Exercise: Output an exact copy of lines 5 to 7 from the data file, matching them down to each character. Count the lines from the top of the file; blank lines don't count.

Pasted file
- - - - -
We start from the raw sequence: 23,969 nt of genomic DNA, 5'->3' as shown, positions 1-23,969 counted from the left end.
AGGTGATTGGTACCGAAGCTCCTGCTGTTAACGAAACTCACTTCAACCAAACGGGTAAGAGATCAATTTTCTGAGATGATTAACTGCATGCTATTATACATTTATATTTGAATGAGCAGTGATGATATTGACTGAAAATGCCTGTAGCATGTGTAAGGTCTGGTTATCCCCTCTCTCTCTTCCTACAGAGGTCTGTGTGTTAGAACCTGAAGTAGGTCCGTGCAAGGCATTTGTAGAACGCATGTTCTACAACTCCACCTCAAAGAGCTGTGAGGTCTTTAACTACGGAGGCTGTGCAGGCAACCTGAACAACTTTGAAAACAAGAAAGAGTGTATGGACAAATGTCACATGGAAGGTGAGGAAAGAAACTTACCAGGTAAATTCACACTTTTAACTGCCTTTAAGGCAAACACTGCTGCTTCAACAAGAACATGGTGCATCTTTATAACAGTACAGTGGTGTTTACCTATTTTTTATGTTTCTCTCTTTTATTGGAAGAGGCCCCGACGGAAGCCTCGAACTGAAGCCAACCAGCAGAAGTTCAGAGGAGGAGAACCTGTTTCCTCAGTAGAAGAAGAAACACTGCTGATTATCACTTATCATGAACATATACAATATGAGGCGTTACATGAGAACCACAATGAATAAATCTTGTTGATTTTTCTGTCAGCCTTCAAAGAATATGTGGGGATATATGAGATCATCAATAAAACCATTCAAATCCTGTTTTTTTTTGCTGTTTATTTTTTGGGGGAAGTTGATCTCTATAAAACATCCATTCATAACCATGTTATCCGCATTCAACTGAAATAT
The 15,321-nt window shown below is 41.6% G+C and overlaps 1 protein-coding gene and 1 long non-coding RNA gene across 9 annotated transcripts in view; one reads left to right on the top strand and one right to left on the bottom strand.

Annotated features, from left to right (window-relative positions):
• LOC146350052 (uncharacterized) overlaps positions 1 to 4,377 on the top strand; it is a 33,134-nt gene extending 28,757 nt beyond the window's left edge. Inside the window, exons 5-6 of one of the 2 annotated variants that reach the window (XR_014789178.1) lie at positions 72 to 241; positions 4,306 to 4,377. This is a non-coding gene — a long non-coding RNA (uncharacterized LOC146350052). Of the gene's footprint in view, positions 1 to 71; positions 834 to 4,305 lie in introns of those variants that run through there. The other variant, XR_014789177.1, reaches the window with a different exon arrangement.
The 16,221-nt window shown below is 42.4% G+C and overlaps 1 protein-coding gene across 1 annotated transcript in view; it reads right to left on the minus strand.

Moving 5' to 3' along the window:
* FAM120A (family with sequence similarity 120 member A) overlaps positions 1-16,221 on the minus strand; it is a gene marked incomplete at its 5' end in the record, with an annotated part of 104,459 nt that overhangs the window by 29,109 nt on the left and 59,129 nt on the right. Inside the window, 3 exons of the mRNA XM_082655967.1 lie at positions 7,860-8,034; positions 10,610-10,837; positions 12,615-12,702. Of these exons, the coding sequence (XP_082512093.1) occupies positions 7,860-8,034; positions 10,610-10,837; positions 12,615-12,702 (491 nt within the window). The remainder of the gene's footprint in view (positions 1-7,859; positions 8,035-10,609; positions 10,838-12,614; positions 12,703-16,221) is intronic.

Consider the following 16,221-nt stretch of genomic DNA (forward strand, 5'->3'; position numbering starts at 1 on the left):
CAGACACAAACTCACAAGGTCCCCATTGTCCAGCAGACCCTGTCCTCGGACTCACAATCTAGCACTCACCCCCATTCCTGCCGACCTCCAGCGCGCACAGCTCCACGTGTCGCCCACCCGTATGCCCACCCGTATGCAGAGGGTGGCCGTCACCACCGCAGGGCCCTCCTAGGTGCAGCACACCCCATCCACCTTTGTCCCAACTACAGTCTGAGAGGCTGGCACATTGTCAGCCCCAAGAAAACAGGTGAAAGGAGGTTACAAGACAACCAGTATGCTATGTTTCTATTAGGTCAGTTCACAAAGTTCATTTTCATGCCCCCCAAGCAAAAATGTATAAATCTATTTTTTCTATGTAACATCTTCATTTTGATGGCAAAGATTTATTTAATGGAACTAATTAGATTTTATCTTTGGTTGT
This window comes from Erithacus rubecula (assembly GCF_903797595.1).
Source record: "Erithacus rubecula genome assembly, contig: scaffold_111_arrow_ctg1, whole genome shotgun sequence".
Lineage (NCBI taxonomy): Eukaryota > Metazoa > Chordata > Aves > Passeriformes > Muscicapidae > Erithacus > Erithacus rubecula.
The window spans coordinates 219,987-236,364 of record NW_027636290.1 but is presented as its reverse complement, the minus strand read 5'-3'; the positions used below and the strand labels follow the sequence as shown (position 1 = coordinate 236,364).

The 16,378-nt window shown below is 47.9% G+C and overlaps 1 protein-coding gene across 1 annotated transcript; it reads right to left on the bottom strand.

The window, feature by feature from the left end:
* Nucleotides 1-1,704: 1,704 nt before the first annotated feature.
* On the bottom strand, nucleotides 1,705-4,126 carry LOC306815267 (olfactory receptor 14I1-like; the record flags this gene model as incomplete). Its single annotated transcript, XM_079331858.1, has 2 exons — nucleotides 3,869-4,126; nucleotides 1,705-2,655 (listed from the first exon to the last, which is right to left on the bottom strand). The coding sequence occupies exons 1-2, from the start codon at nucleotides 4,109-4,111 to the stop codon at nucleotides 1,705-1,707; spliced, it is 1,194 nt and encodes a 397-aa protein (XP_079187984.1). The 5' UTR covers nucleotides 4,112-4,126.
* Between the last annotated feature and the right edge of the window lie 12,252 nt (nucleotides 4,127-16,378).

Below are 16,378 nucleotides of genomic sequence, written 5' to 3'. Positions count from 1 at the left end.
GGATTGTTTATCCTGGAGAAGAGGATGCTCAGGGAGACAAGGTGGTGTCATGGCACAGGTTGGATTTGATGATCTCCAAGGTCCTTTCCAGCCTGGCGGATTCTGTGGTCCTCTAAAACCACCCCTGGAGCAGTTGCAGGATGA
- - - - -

• LOC146350052 (uncharacterized) overlaps positions 1 to 4,377 on the top strand; it is a 33,134-nt gene extending 28,757 nt beyond the window's left edge. Inside the window, exons 5-6 of one of the 2 annotated variants that reach the window (XR_014789178.1) lie at positions 72 to 241; positions 4,306 to 4,377. This is a non-coding gene — a long non-coding RNA (uncharacterized LOC146350052). Of the gene's footprint in view, positions 1 to 71; positions 834 to 4,305 lie in introns of those variants that run through there. The other variant, XR_014789177.1, reaches the window with a different exon arrangement.
The 16,221-nt window shown below is 42.4% G+C and overlaps 1 protein-coding gene across 1 annotated transcript in view; it reads right to left on the minus strand.

Moving 5' to 3' along the window: